Biden pressed on ‘you ain’t Black’ comment during town hall
An undecided African American voter took a veiled swipe at Democratic presidential nominee Joe Biden Thursday night, asking the former vice president to give him an answer “besides ‘you ain’t Black’” for why young Black voters should support him in the 2020 election.
Cedric Humphrey asked the former vice president during a town hall hosted by ABC News’ George Stephanopoulos Thursday night to address young Black voters.
Besides ‘you ain’t Black,’ what do you have to say to young Black voters who see voting for you as further participation in a system that continually fails to protect them?” Humphrey said.
Humphrey was referring back to Biden’s comments earlier this year during an interview with radio star Charlamagne tha God.
“I tell you if you have a problem figuring out whether you’re for me or Trump, then you ain’t Black,” Biden said during that interview.
BIDEN SAYS ‘YOU AINT BLACK’ IF TORN BETWEEN HIM AND TRUMP
Biden, Thursday night, responded to Humphrey by quoting the late Rep. John Lewis, D-Ga., saying, “It’s a sacred opportunity, the right to vote.”
“You can make a difference. If young Black women and men vote, you can determine the outcome of this election,” Biden said. “It’s not a joke—you can do that.”
The former vice president, in an attempt to tout his record and highlight how he has “demonstrated I care about my whole career,” went on to discuss a “fair and more decent” criminal justice system, and education but then discussed Black Americans and their “position to gain wealth” and “generate wealth.”
Biden spoke about “early education” and Title I schools, which he said he has increased funding for.
Biden then went on to deliver a somewhat rambling answer, saying “every 3 and 4 and 5-year-old goes to school, not daycare, school at all the great universities including to the one you go to or went to…when you let them go to school they make up rapidly whatever fail—whatever shortcomings they had in education prior to that.”
Biden added: “They have not heard as many words spoken, etcetera, etcetera,” and said that “58% will increase to go through all 12 years of school successfully,” and shifted to speaking about social workers.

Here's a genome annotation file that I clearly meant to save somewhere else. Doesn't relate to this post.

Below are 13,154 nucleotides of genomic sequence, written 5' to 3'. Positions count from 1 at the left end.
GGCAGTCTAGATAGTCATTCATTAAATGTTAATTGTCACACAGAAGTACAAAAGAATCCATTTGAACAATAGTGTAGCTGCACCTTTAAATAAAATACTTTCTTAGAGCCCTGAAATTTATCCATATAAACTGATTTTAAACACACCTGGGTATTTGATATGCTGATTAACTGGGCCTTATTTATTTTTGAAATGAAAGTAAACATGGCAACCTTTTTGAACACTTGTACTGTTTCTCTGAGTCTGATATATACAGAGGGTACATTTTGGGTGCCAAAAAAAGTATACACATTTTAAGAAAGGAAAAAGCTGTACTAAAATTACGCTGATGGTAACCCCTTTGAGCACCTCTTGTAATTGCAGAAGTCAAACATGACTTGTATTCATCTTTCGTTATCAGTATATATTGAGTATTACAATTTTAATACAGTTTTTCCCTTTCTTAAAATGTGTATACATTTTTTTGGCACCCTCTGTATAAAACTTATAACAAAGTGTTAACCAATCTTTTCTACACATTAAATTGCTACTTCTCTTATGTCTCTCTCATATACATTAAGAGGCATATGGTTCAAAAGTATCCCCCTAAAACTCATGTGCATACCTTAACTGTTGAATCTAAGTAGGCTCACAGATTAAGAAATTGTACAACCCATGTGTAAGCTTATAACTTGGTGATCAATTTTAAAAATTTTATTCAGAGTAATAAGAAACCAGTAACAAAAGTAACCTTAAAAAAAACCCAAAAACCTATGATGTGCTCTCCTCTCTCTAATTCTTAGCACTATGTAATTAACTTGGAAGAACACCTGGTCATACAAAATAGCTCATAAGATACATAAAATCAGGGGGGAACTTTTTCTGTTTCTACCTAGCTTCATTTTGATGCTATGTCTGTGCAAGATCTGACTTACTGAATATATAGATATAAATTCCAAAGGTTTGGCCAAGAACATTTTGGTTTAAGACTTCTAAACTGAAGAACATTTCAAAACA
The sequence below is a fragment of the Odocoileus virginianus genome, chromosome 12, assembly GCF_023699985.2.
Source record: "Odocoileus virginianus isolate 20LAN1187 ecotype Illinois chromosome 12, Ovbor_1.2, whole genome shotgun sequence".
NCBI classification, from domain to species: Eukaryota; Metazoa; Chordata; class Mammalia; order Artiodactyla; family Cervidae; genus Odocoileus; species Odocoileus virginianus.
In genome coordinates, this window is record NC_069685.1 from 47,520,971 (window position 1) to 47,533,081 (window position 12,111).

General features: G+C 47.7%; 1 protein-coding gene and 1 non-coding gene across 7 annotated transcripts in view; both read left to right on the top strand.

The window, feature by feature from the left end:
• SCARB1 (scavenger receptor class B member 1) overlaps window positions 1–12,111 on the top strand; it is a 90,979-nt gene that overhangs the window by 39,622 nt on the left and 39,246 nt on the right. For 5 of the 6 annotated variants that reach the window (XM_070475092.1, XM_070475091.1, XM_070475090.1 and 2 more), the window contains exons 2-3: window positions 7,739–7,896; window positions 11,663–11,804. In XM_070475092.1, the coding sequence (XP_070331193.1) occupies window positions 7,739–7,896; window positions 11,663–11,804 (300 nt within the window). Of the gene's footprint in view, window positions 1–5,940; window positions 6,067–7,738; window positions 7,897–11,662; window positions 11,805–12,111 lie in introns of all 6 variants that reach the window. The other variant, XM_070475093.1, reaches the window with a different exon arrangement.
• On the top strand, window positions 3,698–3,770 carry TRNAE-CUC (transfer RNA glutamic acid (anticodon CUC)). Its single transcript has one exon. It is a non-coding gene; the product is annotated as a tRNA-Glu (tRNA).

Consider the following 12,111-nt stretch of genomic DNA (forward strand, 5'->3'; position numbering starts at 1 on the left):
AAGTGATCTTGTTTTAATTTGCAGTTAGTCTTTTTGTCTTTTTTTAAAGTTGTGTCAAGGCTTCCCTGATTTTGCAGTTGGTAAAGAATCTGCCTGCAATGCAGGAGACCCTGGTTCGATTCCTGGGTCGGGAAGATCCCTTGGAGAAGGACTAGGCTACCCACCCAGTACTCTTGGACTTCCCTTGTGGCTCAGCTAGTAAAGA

Biden then went on to discuss the difficulty Black Americans have in getting money for down payments, saying it is “awful hard to get the money depending on the background—the economic background,” while saying he would “guarantee $15,000 for a down payment.”
Biden then shifted to discuss the Black entrepreneurs, saying that “all the studies now show that young Black entrepreneurs are just as successful as white entrepreneurs,” but questioned “where do you go to get the start up money?”
Biden said he and former President Obama invested in the Small Business Administration around the country.
But then Biden attempted to paint a picture of himself and Humphrey—if they were “the same age” and went to build “the same house,” his in “a white neighborhood and yours in a Black neighborhood.”
“Same home—your home would start out being valued less than my home—29% less,” Biden said. “Your insurance would be higher. We’ve got to end this. This is red-lining. We can change so much.”
Biden talked about the importance of “accumulating wealth.”
“You’re behind the 8-ball,” Biden said. “The vast majority of people of color are behind an 8-ball.”
Stephanopoulos went on to cut Biden off, and asked Humphrey: “Did you hear what you need to hear?”
Humphrey replied: “Um, I think so.”
Biden, in August, was asked about his now-infamous “you ain’t Black” remark, which he admitted he should not have said.
“I shouldn’t have said that,” Biden told ABC News’ Robin Roberts.
“I was trying to make the point, [Trump] is a man that spent his entire career denigrating African Americans, the truth is, there is a fundamental difference between Donald Trump and me on the issue of race across the board,” Biden said. “I’m not gonna try to divide people.”